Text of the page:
In other words, Melisandre controlled the shadow assassin at least insofar she was able to direct it to its intended target, or birth it with its goal imprinted on it. Stannis witnesses the murders, for the assassin is crafted from his shadow, but this is more of a side-effect than one where he is in control.

So, could this mean that the corpse queen controls the Others and wights via the mental sharing of visions of the future, rather than some type of skinchanging? Certainly, Euron’s way of vision control seems to lean closer towards that of the Others. While we can compare the Queen’s Men to wights in a very general angle, Euron’s mutes are a step closer to it.

But not from Silence. On her decks a motley crew of mutes and mongrels spoke no word as the Iron Victory drew nigh. Men black as tar stared out at him, and others squat and hairy as the apes of Sothoros. Monsters, Victarion thought. (aFfC, The Iron Captain)

The wight was burning, hoarfrost dripping from his beard as the flesh beneath blackened. Sam heard the raven shriek, but Paul himself made no sound. When his mouth opened, only flames came out. (aSoS, Samwell III)

The wights have blue eyes, though, and they don’t have tongues, or they’ve forgotten how to use them.”  (aSoS, Bran IV)

So, what are the priests then? How do they fit in? It is heavily suggested they are a sacrifice of some sorts.

Bind them to the prows,” Euron commanded. “My brother on the Silence. Take one for yourself. Let them dice for the others, one to a ship. Let them feel the spray, the kiss of the Drowned God, wet and salty.” This time, the mutes did not drag him below. Instead, they lashed him to the prow of the Silence, beside her figurehead, a naked maiden slim and strong with outstretched arms and windblown hair … but no mouth below her nose.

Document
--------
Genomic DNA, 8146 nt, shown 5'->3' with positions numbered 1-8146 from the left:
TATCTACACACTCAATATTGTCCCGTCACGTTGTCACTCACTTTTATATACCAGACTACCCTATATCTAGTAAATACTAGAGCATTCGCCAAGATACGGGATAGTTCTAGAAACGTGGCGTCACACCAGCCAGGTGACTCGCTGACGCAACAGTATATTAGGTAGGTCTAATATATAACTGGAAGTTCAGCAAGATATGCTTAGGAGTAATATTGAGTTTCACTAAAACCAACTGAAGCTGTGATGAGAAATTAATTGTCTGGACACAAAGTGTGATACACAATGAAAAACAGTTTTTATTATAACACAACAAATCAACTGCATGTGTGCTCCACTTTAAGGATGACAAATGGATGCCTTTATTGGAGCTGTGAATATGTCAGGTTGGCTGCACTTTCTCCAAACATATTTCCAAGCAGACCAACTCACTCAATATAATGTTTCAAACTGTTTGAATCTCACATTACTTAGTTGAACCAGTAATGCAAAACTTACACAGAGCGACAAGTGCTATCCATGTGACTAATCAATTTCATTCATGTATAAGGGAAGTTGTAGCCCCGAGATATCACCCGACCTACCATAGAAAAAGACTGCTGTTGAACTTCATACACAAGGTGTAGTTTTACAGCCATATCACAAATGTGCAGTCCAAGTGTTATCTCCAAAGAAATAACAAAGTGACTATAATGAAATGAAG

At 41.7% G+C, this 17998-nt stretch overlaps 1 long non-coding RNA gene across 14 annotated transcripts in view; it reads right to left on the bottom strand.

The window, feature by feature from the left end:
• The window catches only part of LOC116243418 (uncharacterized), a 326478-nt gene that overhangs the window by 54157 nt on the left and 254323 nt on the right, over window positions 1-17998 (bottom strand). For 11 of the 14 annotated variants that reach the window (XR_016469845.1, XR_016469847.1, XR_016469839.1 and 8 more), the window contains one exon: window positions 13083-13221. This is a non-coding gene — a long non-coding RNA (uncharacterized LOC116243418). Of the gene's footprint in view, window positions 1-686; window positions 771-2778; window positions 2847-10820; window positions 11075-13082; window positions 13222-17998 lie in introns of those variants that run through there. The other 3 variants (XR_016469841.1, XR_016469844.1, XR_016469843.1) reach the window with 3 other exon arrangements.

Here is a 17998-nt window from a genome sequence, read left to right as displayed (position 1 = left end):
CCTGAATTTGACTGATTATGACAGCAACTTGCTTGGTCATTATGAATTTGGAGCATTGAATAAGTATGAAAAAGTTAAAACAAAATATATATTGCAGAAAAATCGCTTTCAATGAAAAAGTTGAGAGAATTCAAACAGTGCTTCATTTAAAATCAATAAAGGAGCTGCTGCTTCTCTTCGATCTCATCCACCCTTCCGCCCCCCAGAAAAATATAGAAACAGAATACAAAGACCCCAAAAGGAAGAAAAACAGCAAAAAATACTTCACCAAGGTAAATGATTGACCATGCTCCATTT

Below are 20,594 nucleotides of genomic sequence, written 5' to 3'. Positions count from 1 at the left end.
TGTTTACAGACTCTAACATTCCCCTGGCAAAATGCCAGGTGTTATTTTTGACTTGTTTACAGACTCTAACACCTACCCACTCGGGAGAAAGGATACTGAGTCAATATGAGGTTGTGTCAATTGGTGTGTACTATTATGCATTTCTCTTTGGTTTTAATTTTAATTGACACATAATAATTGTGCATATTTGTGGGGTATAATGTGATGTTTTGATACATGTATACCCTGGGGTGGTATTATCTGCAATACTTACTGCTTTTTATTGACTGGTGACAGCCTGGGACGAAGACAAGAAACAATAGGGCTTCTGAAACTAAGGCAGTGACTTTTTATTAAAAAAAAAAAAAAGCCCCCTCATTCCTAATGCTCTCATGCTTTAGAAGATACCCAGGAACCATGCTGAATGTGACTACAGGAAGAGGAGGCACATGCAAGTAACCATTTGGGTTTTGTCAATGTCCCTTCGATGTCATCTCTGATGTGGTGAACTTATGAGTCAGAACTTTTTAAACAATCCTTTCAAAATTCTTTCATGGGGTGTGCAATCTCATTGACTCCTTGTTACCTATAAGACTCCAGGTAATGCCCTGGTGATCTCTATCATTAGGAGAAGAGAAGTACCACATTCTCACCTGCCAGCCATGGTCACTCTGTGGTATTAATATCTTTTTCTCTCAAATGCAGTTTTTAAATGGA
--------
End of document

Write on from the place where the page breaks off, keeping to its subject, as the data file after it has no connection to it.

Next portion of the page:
When they were well out to sea, Euron returned to him. “Brother,” he said, “you look forlorn. I have a gift for you.” He beckoned, and two of his bastard sons dragged the woman forward and bound her to the prow on the other side of the figurehead. Naked as the mouthless maiden, her smooth belly just beginning to swell with the child she was carrying, her cheeks red with tears, she did not struggle as the boys tightened her bonds. Her hair hung down in front of her face, but Aeron knew her all the same.
“Falia Flowers,” he called. “Have courage, girl! All this will be over soon, and we will feast together in the Drowned God’s watery halls.” The girl raised up her head, but made no answer. She has no tongue to answer with, the Damphair knew. He licked his lips, and tasted salt. (tWoW, The Forsaken)

But are they really? If they are mere sacrifices, then why give them the precious and limited shade of the evening? Then why does Euron make the effort to have some type of theological debate with Damphair both verbally as well as via visions of broken and impaled gods?

“Kneel, brother,” the Crow’s Eye commanded. “I am your king, I am your god. Worship me, and I will raise you up to be my priest.” (tWoW, The Forsaken)